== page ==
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  • Slow Rider

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    Re: Emma Pooley
    « Reply #31 on: August 12, 2014, 12:34 »
    It's sad to hear these stories on how even some of the bigger athletes in the sport are really struggling to make ends meet. The differences between men's and women's prize money and funding is ridiculous. For the men, it's never an issue: all the big riders get paid plenty and prize money is tiny compared to normal wages and sponsor deals. But for the women, even the fraction of prize money men get is huge for them.

    It's really something the UCI should be getting much more involved in, but it's a really difficult situation. You want the riders to have a good minimum wage and to be rewarded for winning races. But on the other hand, you don't want to ask too much and drive sponsors or race organisers away from the sport.

    What's troubling me is that even Lotto-Belisol which with its links to the men's team and a stable sponsor is paying its riders that badly. Makes me wonder what life would be like on a team like, say, Cipollini - nevermind the teams a level below that.
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  • riding too slowly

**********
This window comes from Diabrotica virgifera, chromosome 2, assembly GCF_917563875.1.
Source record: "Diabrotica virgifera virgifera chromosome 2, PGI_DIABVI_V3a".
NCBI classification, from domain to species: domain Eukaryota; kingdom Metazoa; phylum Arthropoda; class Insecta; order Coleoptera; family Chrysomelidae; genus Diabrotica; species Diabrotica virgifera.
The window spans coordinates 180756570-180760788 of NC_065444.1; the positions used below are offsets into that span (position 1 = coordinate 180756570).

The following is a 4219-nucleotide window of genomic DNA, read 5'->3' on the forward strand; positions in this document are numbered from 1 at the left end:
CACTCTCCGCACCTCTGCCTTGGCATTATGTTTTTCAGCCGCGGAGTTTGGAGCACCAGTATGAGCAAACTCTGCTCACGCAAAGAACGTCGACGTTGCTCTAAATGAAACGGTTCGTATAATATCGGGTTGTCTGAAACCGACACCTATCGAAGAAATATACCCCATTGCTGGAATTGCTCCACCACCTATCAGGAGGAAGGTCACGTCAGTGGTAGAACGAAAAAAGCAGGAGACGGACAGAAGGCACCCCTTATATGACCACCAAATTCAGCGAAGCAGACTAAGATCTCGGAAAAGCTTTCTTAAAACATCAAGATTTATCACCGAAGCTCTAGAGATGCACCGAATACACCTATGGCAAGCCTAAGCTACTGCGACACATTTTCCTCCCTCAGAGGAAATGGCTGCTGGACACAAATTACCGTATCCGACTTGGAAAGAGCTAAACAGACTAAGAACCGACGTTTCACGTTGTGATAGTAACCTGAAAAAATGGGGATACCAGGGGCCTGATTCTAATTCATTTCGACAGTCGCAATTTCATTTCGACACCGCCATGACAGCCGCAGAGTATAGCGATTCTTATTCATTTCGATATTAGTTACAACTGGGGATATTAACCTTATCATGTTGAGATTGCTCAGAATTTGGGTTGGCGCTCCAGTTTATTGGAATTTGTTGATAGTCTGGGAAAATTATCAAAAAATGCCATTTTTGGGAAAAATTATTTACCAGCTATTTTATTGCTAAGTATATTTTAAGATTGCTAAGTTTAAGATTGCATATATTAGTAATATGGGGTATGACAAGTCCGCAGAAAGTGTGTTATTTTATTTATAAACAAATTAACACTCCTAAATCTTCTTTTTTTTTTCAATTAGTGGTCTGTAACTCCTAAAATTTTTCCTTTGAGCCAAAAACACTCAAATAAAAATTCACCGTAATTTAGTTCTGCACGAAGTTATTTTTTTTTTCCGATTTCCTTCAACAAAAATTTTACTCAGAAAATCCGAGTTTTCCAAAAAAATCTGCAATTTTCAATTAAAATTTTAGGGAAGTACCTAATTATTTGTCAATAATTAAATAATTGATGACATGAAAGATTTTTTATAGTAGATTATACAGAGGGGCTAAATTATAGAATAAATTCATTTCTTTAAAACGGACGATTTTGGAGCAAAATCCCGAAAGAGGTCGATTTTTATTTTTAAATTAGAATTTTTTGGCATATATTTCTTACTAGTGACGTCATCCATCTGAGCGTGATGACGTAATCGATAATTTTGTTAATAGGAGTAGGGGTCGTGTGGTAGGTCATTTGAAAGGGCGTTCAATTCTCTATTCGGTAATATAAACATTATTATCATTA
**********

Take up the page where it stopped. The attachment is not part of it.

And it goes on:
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    Re: Emma Pooley
    « Reply #32 on: August 12, 2014, 21:32 »
    I had a think about what I wrote and your reply SR.  It really is an unacceptable mess.  OK so coaches who are bullies and thugs are not uncommon, we can see it in Charlie Walsh in Aus and Eddi B in the USA.  Who was above Brailsford and Sutton as they enforced discipline with a couple of examples.

    Cookson was the guy in charge whilst Brailsford and Sutton were handing out their treatment. I went on his twitter account.  not far down is the picture of a young &  pretty Aussie girl who rides for Bigla.   I might be wrong but I am pretty sure that Bigla still are not paying any of their riders a bean.  So this is an Aussie who is not good enough to get in the Aussie team and probably not receiving any funding related to elite performance so she will, more than likely be there because mum and dad can pay for her to be there.  So what is she doing with Cookson ?  I cannot do the link properly but the text is enough to make you vomit -